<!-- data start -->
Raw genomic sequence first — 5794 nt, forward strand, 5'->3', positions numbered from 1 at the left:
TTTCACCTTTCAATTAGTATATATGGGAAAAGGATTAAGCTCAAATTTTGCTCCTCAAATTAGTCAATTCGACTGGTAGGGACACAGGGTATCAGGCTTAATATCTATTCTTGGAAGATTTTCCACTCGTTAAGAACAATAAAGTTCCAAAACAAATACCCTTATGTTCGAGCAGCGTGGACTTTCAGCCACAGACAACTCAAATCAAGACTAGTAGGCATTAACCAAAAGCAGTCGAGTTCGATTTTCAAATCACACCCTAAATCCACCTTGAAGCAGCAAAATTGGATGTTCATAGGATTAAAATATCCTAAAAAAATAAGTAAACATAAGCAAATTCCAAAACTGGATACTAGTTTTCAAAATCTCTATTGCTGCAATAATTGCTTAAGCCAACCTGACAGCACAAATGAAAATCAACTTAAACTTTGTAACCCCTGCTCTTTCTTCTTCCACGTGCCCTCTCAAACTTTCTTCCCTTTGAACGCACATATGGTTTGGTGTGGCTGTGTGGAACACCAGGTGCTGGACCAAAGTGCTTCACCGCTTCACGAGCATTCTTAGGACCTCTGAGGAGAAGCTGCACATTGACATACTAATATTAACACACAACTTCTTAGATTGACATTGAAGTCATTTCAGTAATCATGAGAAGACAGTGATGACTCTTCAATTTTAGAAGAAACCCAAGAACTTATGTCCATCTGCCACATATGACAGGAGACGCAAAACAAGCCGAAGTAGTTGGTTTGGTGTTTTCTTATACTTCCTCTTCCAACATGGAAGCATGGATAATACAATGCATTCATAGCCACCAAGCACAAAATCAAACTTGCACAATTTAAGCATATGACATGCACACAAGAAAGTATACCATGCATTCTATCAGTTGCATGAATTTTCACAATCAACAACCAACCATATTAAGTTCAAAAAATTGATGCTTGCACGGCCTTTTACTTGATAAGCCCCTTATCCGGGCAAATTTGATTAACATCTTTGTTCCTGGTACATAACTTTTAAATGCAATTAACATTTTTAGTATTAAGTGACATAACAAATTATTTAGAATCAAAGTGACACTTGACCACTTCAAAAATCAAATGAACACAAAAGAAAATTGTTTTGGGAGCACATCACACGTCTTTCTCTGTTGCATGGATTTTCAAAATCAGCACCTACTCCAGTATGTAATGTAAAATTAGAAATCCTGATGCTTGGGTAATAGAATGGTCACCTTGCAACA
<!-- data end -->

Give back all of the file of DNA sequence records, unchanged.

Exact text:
Raw genomic sequence first — 5794 nt, forward strand, 5'->3', positions numbered from 1 at the left:
TTTCACCTTTCAATTAGTATATATGGGAAAAGGATTAAGCTCAAATTTTGCTCCTCAAATTAGTCAATTCGACTGGTAGGGACACAGGGTATCAGGCTTAATATCTATTCTTGGAAGATTTTCCACTCGTTAAGAACAATAAAGTTCCAAAACAAATACCCTTATGTTCGAGCAGCGTGGACTTTCAGCCACAGACAACTCAAATCAAGACTAGTAGGCATTAACCAAAAGCAGTCGAGTTCGATTTTCAAATCACACCCTAAATCCACCTTGAAGCAGCAAAATTGGATGTTCATAGGATTAAAATATCCTAAAAAAATAAGTAAACATAAGCAAATTCCAAAACTGGATACTAGTTTTCAAAATCTCTATTGCTGCAATAATTGCTTAAGCCAACCTGACAGCACAAATGAAAATCAACTTAAACTTTGTAACCCCTGCTCTTTCTTCTTCCACGTGCCCTCTCAAACTTTCTTCCCTTTGAACGCACATATGGTTTGGTGTGGCTGTGTGGAACACCAGGTGCTGGACCAAAGTGCTTCACCGCTTCACGAGCATTCTTAGGACCTCTGAGGAGAAGCTGCACATTGACATACTAATATTAACACACAACTTCTTAGATTGACATTGAAGTCATTTCAGTAATCATGAGAAGACAGTGATGACTCTTCAATTTTAGAAGAAACCCAAGAACTTATGTCCATCTGCCACATATGACAGGAGACGCAAAACAAGCCGAAGTAGTTGGTTTGGTGTTTTCTTATACTTCCTCTTCCAACATGGAAGCATGGATAATACAATGCATTCATAGCCACCAAGCACAAAATCAAACTTGCACAATTTAAGCATATGACATGCACACAAGAAAGTATACCATGCATTCTATCAGTTGCATGAATTTTCACAATCAACAACCAACCATATTAAGTTCAAAAAATTGATGCTTGCACGGCCTTTTACTTGATAAGCCCCTTATCCGGGCAAATTTGATTAACATCTTTGTTCCTGGTACATAACTTTTAAATGCAATTAACATTTTTAGTATTAAGTGACATAACAAATTATTTAGAATCAAAGTGACACTTGACCACTTCAAAAATCAAATGAACACAAAAGAAAATTGTTTTGGGAGCACATCACACGTCTTTCTCTGTTGCATGGATTTTCAAAATCAGCACCTACTCCAGTATGTAATGTAAAATTAGAAATCCTGATGCTTGGGTAATAGAATGGTCACCTTGCAACA